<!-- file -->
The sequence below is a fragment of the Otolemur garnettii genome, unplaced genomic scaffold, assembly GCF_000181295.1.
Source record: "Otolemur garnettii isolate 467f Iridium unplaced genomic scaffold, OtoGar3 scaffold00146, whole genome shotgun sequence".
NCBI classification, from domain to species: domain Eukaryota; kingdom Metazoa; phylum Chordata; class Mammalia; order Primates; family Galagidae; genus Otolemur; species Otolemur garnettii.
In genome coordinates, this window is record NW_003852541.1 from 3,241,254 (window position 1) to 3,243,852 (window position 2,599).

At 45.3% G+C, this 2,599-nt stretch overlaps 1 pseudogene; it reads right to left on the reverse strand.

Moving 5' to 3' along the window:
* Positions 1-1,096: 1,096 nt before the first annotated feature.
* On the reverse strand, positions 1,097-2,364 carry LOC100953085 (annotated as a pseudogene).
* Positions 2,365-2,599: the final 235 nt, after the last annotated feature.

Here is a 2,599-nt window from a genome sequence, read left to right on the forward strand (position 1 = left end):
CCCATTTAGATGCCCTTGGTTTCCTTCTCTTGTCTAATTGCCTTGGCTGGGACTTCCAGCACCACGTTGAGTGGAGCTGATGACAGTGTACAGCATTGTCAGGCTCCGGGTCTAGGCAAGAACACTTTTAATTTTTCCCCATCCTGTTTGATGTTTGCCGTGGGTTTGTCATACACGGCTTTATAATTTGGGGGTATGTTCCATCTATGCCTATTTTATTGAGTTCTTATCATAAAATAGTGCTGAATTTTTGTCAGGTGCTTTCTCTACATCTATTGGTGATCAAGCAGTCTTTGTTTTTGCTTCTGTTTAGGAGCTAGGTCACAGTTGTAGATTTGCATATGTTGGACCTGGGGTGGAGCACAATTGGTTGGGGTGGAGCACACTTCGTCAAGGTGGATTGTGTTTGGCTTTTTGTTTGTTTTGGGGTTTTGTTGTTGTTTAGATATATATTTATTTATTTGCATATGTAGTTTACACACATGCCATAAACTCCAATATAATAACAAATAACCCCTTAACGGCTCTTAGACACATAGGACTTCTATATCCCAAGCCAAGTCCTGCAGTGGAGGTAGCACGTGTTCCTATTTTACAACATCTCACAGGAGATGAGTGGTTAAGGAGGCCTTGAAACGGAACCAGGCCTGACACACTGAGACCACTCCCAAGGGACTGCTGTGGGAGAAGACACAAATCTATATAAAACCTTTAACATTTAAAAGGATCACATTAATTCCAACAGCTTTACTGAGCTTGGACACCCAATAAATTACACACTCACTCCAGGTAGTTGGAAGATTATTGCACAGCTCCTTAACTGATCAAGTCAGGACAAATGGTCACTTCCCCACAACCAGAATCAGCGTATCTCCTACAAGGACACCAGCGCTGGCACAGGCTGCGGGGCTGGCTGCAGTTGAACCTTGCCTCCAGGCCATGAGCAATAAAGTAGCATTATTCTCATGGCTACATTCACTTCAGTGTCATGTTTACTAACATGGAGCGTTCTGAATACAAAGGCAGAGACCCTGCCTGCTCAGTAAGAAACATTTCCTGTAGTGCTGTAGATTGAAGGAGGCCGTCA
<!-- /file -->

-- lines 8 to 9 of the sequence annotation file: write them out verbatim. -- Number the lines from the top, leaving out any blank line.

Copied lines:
* On the reverse strand, positions 1,097-2,364 carry LOC100953085 (annotated as a pseudogene).
* Positions 2,365-2,599: the final 235 nt, after the last annotated feature.